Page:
Horace Levy | Restructure top level of JCF
The report that emerged from the Jamaica Constabulary Force (JCF) administrative review is not the easy problem it might appear to be. And Police Commissioner George Quallo's rapid reversal of his stand by it has manifestly not closed the matter.
Together these events have raised a string of issues, one of which goes to the heart of policing in Jamaica. This column touches on only three 'front-page' aspects, the first two demanding immediate action, the third requiring implementation in the very near future.
First, if Mr Quallo's reversal of his stand is to be taken seriously as a real grasp of what the West Kingston Commission of Enquiry (COE) was driving at, then sending it to the Police Service Commission looks too much like a dodge. The public nature of the administrative review and of his acceptance of the COE and the Government's position obliges the commissioner to be explicit and public in its withdrawal. It is imperative for his own stature that Mr Quallo take this bold step.
Second, assigning ACP Donovan Graham to the top St James post cannot be justified by claiming that ground commanders are responsible for operations. Directly, yes, but answering to him surely, and therefore putting him, Graham, ultimately in operational charge. Public Defender Arlene Harrison Henry has made this point very sharply and has been joined by other senior cops.
Mr Quallo's appointment must also be challenged on the deeper grounds of the gravity of Graham's misdemeanour in May 2010, which drew the COE's severe recommendation that he never again have operational responsibility. Graham in May 2010 held a very senior post. Along with four others, he systematically failed to record the location of dead bodies. But it is important for Jamaica to understand that this was not the mere violation of a minor rule that could be dismissed as a piece of bureaucracy. Neglect of records could be, and in fact was at times, at the Mobile Reserve in particular, the planned practice of some police to cover up the wrongful killing of civilians.
In the Tivoli Gardens incursion, there was a need for the cover-up. On credible evidence, at least 15 to 20 young men - the actual figure from the analysis carried out by the Office of the Public Defender was probably closer to 47 - were illegitimately slain by police constables and soldiers right after the Tivoli resistance was quelled. A massacre it literally was.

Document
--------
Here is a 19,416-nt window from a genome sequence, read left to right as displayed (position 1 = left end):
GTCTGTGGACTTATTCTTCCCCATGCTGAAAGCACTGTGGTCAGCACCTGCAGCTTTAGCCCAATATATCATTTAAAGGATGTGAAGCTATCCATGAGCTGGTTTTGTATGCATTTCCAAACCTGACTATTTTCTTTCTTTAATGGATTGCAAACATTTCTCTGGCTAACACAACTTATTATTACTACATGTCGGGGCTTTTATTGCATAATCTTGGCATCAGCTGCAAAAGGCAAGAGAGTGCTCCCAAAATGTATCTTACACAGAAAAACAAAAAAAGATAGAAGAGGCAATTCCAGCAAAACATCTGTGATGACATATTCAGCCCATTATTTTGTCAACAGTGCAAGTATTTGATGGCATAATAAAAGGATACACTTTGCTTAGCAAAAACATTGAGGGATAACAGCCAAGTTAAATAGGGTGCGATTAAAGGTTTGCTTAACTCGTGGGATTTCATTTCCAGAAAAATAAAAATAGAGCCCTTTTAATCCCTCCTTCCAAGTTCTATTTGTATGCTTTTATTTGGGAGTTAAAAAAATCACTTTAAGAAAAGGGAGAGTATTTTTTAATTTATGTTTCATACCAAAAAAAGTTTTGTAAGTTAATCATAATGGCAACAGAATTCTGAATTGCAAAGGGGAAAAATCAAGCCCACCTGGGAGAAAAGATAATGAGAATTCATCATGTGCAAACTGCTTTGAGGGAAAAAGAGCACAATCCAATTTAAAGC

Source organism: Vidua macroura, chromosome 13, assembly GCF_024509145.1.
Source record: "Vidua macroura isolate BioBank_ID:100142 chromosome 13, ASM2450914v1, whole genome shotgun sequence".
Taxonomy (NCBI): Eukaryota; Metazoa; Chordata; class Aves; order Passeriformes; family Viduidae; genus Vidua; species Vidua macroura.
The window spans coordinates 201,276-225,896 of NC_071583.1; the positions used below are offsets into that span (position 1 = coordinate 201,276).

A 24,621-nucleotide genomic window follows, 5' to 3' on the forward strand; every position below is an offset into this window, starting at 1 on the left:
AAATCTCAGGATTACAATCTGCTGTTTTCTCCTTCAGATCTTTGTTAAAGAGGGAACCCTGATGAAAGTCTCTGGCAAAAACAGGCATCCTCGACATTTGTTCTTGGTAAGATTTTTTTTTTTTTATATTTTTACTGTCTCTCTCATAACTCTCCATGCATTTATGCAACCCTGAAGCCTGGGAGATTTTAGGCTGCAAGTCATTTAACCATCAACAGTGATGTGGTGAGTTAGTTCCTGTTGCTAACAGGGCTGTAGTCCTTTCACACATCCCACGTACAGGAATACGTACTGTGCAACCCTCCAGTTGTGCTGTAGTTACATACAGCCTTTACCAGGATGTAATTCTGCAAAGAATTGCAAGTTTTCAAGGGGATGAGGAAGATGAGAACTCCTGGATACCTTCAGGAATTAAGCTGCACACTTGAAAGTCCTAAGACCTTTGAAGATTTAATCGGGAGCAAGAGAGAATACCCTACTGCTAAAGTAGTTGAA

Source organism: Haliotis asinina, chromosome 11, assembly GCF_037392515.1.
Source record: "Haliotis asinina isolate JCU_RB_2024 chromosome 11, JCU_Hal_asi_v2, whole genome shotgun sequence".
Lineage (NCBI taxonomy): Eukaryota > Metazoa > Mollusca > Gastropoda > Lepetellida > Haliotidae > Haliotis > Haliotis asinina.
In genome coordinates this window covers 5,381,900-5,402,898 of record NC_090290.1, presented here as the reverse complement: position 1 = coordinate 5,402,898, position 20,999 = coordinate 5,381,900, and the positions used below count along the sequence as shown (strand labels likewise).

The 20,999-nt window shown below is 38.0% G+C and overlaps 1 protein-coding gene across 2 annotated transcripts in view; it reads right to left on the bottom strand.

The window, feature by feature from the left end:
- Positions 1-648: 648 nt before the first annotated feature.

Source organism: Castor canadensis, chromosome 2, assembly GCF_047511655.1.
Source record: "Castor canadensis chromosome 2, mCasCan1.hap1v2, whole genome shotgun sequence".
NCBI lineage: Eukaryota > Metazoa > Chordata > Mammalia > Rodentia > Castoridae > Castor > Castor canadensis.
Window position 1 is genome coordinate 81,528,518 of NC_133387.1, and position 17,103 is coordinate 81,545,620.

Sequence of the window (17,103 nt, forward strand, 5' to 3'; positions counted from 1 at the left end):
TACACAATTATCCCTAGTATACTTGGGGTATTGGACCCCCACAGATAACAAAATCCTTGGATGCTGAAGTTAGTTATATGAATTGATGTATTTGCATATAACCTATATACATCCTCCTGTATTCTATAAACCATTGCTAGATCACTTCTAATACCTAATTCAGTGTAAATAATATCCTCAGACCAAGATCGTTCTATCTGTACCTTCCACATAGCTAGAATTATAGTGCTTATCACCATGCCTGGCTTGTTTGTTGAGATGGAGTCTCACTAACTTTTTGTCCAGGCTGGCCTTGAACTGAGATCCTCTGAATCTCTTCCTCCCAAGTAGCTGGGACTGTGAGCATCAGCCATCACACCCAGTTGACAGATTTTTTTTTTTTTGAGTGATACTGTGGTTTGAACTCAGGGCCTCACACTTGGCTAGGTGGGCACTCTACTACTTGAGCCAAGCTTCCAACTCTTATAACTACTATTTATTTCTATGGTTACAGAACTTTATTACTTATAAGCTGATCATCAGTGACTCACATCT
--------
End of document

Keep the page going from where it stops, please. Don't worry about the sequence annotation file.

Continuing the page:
With the Bureau of Special Investigations under ACP Granville Gause not coming in to do its forensic job on the killing sites until 10 days later, the cover-up was complete. By that time most of the spent shells were missing, blood stains had been washed away by rain, and other signs of gory mass murder were also gone.
This is the Donovan Graham who has been put in charge of St James. But there is more. As the most senior JCF ground commander in the incursion, he was responsible for the "arbitrary and unreasonable" detention - illegally, therefore, in the judgement of the COE - of the nearly 3,000 who were indiscriminately scraped up and held, some of them, in very poor conditions. Of that number, only 139 were eventually kept for further investigation.
Third, there is what the administrative review says about the senior level of the JCF. In both its manner of handling evidence, which is appallingly bad, and its consequent exoneration of its members, the review points to a damning inability at a senior level to arrive at a decent self-assessment. Commissioner Quallo's standing by the review only reinforces that conclusion. In requesting an administrative review, the COE clearly did not expect anything like what has emerged.
What then necessarily follows, as put forward in a recent release from Jamaicans For Justice, is the need to clear out a significant portion of the JCF's top level, at least if any real reform of the JCF is to take place. Section 10 of the Report of the National Committee on Crime and Violence of June 2002 says it succinctly: "Radically restructure top level of the JCF through early retirement of senior-level personnel". The earlier draft of this report is said to have called for the retirement of 80 per cent of the senior level.
We are not done yet with the issues stirred up by the administrative review led by ACP Wray Palmer. Surely, his own future at the top level is also due for review.